Inspired by the legacy of Gil Levine, Wednesday, May 1st, 2019 will mark the 10th anniversary for Ottawa’s Gil’s Hootenanny, the annual community sing-along celebrating the stories, struggles and victories of working people.
Gil Levine spent his life working for social justice and was the founding Director of Research at the Canadian Union of Public Employees (CUPE). A great lover of folk music and an enthusiastic supporter of folk musicians, Gil believed in the collective power of song to bring people together to speak up and sing out for change.
A capacity audience sang from start to finish at arguably the best organized and best attended 10th Anniversary Gil’s Hootenanny held May 1st, 2019 at the RA Centre. As people arrived, the Hootenanny Choir (a.k.a. Just Voices Activist Choir) was singing in the foyer. This set the stage for participation in a wide variety of “songs of protest, songs of hope”. While some of the songs were new, most were quite old and had survived many iterations through the “folk process” over decades or even hundreds of years. This review will include some of that musicology. The organizers of Gil’s Hootenanny deserve praise for the breadth and depth of song selection at this anniversary event.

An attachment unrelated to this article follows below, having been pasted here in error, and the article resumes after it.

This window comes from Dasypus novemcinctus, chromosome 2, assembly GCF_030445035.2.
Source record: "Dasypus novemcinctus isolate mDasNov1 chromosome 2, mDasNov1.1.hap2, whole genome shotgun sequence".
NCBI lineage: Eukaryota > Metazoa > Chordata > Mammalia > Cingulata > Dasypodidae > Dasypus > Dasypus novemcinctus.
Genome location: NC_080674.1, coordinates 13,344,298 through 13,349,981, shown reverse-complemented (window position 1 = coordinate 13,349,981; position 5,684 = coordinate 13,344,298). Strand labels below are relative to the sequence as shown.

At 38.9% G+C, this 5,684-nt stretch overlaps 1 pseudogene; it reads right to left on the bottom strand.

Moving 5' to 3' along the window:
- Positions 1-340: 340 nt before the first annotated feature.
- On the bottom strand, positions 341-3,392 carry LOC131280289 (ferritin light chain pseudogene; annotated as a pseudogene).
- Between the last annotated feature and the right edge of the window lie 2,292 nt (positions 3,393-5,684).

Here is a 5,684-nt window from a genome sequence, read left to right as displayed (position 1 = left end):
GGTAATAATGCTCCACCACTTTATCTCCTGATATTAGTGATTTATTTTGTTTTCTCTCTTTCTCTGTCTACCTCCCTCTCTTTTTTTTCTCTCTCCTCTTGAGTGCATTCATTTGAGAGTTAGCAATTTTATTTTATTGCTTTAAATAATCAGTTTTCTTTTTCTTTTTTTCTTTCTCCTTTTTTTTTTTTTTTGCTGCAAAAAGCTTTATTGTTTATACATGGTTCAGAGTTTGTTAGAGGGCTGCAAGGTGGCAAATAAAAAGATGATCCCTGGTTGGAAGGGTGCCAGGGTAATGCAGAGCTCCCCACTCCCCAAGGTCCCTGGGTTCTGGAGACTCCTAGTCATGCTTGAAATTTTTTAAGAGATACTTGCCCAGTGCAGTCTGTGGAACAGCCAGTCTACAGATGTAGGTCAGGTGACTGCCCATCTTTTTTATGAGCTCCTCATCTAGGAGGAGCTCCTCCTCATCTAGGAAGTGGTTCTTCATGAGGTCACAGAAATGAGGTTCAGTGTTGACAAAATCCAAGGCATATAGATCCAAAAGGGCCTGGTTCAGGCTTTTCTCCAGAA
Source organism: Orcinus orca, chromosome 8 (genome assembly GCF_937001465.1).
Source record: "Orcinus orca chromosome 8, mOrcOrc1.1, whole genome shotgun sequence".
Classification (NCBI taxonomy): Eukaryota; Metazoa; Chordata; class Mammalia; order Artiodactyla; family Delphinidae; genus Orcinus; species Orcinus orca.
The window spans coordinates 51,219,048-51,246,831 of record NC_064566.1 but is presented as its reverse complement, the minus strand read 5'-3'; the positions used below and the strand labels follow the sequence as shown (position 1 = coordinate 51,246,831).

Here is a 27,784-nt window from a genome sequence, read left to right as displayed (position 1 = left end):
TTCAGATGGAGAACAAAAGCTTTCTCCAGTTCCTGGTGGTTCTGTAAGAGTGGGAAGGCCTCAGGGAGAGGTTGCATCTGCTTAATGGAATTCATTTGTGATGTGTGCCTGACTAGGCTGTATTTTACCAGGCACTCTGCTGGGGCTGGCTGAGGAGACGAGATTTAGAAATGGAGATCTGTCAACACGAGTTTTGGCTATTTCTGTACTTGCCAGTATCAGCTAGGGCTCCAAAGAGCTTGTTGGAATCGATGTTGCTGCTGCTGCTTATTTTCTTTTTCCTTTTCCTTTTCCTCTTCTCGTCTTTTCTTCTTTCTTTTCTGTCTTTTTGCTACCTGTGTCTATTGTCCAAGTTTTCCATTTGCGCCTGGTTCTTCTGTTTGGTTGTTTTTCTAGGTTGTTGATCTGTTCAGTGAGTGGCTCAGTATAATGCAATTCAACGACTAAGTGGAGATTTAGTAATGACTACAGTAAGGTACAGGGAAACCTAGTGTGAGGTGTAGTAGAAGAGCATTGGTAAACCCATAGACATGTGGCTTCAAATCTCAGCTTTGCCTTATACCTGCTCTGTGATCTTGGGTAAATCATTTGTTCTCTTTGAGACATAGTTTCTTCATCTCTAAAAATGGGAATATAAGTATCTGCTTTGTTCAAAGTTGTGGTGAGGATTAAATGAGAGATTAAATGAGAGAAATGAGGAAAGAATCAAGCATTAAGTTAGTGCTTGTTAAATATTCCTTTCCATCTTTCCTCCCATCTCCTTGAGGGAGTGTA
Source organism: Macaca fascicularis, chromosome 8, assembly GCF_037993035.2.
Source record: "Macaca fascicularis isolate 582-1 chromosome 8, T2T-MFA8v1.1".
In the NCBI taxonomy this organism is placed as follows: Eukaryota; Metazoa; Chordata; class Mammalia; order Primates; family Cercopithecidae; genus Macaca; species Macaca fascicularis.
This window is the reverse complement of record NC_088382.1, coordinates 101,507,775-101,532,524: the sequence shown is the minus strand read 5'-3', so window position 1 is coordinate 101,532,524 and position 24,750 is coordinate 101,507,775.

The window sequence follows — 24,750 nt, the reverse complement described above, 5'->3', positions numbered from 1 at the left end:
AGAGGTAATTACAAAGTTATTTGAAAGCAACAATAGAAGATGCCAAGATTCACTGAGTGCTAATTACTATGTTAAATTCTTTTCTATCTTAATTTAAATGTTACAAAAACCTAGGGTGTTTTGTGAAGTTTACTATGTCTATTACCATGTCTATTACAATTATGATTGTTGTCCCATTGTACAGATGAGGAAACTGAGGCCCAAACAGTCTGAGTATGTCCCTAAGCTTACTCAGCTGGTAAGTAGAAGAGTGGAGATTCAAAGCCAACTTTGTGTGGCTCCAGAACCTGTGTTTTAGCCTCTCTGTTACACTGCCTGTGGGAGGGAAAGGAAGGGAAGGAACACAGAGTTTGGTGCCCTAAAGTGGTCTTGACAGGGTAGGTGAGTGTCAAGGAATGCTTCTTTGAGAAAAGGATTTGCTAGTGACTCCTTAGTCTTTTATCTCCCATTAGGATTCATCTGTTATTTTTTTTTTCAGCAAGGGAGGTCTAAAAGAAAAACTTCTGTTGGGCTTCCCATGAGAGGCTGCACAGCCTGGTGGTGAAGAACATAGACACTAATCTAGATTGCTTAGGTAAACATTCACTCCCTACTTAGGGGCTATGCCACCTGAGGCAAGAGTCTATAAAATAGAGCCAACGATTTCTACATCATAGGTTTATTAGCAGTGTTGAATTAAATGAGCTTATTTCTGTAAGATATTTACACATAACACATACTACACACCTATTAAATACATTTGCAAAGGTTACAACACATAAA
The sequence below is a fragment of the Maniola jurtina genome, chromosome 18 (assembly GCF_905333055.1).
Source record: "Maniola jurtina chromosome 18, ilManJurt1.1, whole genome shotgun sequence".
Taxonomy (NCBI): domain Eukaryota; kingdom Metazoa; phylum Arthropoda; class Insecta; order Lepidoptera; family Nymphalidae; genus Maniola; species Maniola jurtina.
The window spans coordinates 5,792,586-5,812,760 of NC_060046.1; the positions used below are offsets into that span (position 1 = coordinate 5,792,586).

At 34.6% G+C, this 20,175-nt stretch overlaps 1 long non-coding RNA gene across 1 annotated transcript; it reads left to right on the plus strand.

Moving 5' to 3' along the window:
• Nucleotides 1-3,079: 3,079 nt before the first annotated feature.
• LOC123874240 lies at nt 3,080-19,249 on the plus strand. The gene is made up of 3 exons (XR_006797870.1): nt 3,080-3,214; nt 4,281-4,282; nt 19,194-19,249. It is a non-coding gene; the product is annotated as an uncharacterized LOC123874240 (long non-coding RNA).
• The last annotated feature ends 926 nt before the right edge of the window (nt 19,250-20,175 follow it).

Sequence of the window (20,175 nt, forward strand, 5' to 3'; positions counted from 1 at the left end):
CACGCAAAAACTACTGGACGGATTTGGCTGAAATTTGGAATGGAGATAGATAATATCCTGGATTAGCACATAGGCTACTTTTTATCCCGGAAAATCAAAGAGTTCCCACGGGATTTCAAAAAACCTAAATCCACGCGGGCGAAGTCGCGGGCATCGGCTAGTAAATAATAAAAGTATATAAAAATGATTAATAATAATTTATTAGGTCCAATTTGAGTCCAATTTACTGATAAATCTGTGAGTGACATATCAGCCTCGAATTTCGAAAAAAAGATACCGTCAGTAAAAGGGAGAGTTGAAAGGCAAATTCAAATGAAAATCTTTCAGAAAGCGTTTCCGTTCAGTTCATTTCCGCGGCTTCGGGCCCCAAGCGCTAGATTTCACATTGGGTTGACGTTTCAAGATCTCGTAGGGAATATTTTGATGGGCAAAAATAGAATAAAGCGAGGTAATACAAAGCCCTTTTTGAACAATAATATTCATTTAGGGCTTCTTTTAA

In the hall, while they were finding their seats, a video of past Hoots played on the big screen over the stage with concert clips and interviews of past participants. The choir and video were both very welcoming touches.
The real Hootenanny began with a parade of performers marching down both aisles to the stage singing Ain’t Gonna Let Nobody Turn Me Around, a civil rights song adapted from a spiritual first recorded by the Dixie Jubilee Singers in 1924. Resurrected by the Reverend Ralph Abernathy during the summer of 1962 when mass arrests and demonstrations erupted for the second time, he taught it one night to a mass meeting at Mount Zion Baptist Church.
The ensemble continued singing Bread and Roses from the floor in front of the stage (no amplification). A political slogan as well as a poem and song, Bread and Roses originated from a speech given by Helen Todd; a line in that speech about “bread for all, and roses too” inspired the poem Bread and Roses by James Oppenheim. The poem, as on this night, is usually sung to the tune written by Mimi Farina in the mid 1970s.